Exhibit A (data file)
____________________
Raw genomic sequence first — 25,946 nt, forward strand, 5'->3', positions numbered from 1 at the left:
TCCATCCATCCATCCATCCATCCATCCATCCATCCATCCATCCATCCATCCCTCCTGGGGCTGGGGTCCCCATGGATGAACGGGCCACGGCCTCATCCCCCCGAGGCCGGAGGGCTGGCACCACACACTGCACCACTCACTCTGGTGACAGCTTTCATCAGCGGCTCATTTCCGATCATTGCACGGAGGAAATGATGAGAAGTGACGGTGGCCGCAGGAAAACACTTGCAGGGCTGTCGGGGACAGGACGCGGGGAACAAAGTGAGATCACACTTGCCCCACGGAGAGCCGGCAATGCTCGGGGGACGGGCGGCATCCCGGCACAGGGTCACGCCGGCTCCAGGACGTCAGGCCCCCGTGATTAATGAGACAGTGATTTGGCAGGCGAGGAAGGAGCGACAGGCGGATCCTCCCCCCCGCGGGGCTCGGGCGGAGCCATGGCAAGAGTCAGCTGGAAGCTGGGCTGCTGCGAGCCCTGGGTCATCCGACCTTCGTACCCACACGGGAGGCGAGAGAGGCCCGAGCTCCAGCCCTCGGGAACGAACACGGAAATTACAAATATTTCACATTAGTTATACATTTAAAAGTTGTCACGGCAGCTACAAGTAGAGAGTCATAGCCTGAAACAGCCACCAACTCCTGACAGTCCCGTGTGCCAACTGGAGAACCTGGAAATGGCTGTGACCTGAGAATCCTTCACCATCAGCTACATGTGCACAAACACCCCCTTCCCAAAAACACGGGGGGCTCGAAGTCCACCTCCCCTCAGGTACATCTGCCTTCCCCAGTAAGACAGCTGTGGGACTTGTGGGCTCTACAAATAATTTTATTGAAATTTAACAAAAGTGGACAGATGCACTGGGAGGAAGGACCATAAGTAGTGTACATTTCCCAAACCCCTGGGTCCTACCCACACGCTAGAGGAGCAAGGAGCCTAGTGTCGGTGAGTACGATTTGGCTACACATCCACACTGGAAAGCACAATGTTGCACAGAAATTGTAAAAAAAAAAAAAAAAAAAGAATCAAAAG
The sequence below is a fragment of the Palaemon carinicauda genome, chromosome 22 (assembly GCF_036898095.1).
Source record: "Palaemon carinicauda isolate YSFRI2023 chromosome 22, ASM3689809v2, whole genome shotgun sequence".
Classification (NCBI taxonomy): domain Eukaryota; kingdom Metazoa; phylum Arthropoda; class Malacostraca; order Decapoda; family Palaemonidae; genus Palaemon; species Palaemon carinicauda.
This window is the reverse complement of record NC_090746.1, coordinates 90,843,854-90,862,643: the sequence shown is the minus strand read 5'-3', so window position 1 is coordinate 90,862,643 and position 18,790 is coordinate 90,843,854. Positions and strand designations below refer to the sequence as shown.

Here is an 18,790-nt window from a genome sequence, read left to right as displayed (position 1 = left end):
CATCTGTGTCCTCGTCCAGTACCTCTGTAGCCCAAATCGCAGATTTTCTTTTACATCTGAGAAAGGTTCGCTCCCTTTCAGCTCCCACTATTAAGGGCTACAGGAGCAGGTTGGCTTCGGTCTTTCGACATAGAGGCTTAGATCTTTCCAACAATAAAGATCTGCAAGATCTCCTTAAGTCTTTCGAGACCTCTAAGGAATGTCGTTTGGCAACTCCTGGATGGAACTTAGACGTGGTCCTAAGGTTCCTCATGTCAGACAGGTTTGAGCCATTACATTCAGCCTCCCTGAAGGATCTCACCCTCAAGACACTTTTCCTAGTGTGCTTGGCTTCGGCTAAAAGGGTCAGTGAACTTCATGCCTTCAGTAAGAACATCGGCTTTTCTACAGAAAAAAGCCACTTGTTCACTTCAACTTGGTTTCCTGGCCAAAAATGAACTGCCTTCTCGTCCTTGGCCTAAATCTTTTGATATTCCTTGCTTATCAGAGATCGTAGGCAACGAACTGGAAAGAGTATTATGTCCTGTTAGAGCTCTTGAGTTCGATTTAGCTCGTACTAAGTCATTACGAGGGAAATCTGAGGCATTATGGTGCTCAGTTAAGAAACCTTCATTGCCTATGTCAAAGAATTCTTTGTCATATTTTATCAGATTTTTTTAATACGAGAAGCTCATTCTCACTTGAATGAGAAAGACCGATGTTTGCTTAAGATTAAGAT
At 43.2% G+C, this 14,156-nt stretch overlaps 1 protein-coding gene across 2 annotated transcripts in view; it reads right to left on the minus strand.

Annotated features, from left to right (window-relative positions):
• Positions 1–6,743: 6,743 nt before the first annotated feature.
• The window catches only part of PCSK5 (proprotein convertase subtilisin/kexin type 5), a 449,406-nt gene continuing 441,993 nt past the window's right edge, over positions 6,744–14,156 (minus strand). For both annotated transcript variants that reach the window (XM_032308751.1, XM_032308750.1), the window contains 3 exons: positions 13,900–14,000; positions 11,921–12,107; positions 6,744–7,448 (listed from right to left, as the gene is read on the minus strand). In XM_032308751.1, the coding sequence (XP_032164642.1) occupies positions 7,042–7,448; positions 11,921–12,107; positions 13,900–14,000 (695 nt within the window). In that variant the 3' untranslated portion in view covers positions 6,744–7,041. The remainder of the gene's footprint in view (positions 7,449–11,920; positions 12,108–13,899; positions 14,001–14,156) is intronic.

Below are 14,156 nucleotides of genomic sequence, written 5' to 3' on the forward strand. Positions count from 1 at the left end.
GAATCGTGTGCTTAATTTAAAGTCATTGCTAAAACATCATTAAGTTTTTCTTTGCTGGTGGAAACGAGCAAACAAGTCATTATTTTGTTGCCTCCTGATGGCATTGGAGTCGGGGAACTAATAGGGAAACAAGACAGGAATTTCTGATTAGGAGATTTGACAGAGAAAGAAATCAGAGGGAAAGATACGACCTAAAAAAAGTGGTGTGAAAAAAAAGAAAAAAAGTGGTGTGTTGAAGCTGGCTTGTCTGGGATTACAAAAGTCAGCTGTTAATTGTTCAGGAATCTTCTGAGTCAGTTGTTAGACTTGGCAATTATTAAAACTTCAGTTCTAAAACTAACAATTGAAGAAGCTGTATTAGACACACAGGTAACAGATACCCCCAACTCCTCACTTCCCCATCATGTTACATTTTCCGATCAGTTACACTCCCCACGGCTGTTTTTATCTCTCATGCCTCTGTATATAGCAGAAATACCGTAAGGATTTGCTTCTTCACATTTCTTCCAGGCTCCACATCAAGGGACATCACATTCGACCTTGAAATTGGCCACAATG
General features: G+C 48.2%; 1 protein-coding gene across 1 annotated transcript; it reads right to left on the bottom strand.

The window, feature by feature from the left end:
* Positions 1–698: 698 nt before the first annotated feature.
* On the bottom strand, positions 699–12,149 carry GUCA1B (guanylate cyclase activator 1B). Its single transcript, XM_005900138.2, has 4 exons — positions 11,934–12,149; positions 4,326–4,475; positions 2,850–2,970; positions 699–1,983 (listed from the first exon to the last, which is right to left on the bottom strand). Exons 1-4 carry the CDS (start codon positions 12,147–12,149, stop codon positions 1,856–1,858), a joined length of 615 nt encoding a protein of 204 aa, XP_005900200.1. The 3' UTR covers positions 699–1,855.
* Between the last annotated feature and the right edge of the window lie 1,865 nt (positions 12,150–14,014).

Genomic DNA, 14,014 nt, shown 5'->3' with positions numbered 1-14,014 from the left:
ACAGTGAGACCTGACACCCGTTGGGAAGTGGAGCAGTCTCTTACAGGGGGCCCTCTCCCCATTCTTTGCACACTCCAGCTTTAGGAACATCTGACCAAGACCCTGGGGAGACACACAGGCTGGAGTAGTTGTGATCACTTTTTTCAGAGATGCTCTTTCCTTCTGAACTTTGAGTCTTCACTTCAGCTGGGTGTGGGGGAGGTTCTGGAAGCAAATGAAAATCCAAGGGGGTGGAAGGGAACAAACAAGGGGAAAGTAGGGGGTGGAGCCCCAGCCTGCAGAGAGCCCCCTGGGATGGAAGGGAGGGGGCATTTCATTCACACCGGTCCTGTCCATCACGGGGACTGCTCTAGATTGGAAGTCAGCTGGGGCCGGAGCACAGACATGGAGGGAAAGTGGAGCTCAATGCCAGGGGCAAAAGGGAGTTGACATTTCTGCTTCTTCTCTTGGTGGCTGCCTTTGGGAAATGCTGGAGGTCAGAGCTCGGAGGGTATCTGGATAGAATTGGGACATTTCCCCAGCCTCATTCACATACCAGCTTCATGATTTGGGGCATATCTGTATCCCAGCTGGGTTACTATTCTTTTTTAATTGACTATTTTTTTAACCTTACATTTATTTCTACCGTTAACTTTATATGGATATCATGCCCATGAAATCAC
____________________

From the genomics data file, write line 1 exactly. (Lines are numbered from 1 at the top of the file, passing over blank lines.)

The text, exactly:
Raw genomic sequence first — 25,946 nt, forward strand, 5'->3', positions numbered from 1 at the left: